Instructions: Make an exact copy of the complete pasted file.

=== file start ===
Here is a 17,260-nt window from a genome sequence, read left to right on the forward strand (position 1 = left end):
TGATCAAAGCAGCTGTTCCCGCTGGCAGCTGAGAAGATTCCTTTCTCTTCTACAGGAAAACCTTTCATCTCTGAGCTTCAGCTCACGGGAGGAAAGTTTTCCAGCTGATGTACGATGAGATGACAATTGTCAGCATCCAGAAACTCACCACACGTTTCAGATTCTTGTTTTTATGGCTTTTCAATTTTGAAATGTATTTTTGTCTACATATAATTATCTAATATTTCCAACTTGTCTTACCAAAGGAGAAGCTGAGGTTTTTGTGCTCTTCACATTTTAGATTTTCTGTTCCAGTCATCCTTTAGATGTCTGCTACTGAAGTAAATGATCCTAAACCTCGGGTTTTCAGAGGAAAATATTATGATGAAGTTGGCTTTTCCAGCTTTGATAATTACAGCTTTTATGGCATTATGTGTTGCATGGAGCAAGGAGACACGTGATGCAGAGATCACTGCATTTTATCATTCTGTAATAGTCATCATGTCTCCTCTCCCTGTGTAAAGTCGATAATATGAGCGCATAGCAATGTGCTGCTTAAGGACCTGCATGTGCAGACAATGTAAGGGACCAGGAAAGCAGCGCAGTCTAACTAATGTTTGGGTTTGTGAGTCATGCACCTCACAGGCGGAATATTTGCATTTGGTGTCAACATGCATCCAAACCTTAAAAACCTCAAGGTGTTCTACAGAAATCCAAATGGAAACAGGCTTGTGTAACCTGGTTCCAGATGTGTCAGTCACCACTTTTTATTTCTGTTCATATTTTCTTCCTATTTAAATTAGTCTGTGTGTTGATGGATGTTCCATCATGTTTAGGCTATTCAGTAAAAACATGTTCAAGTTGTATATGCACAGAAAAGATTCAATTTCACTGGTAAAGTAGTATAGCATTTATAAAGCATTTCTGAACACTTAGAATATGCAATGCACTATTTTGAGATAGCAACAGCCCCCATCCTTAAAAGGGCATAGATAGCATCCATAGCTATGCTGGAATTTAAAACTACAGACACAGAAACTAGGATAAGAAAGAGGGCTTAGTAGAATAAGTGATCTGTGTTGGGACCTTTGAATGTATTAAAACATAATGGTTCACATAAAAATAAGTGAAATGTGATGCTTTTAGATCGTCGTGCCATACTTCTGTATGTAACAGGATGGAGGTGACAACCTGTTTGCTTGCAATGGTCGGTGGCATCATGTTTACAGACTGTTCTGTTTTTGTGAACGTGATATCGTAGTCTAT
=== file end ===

Here is a 17,260-nt window from a genome sequence, read left to right on the forward strand (position 1 = left end):
TGATCAAAGCAGCTGTTCCCGCTGGCAGCTGAGAAGATTCCTTTCTCTTCTACAGGAAAACCTTTCATCTCTGAGCTTCAGCTCACGGGAGGAAAGTTTTCCAGCTGATGTACGATGAGATGACAATTGTCAGCATCCAGAAACTCACCACACGTTTCAGATTCTTGTTTTTATGGCTTTTCAATTTTGAAATGTATTTTTGTCTACATATAATTATCTAATATTTCCAACTTGTCTTACCAAAGGAGAAGCTGAGGTTTTTGTGCTCTTCACATTTTAGATTTTCTGTTCCAGTCATCCTTTAGATGTCTGCTACTGAAGTAAATGATCCTAAACCTCGGGTTTTCAGAGGAAAATATTATGATGAAGTTGGCTTTTCCAGCTTTGATAATTACAGCTTTTATGGCATTATGTGTTGCATGGAGCAAGGAGACACGTGATGCAGAGATCACTGCATTTTATCATTCTGTAATAGTCATCATGTCTCCTCTCCCTGTGTAAAGTCGATAATATGAGCGCATAGCAATGTGCTGCTTAAGGACCTGCATGTGCAGACAATGTAAGGGACCAGGAAAGCAGCGCAGTCTAACTAATGTTTGGGTTTGTGAGTCATGCACCTCACAGGCGGAATATTTGCATTTGGTGTCAACATGCATCCAAACCTTAAAAACCTCAAGGTGTTCTACAGAAATCCAAATGGAAACAGGCTTGTGTAACCTGGTTCCAGATGTGTCAGTCACCACTTTTTATTTCTGTTCATATTTTCTTCCTATTTAAATTAGTCTGTGTGTTGATGGATGTTCCATCATGTTTAGGCTATTCAGTAAAAACATGTTCAAGTTGTATATGCACAGAAAAGATTCAATTTCACTGGTAAAGTAGTATAGCATTTATAAAGCATTTCTGAACACTTAGAATATGCAATGCACTATTTTGAGATAGCAACAGCCCCCATCCTTAAAAGGGCATAGATAGCATCCATAGCTATGCTGGAATTTAAAACTACAGACACAGAAACTAGGATAAGAAAGAGGGCTTAGTAGAATAAGTGATCTGTGTTGGGACCTTTGAATGTATTAAAACATAATGGTTCACATAAAAATAAGTGAAATGTGATGCTTTTAGATCGTCGTGCCATACTTCTGTATGTAACAGGATGGAGGTGACAACCTGTTTGCTTGCAATGGTCGGTGGCATCATGTTTACAGACTGTTCTGTTTTTGTGAACGTGATATCGTAGTCTAT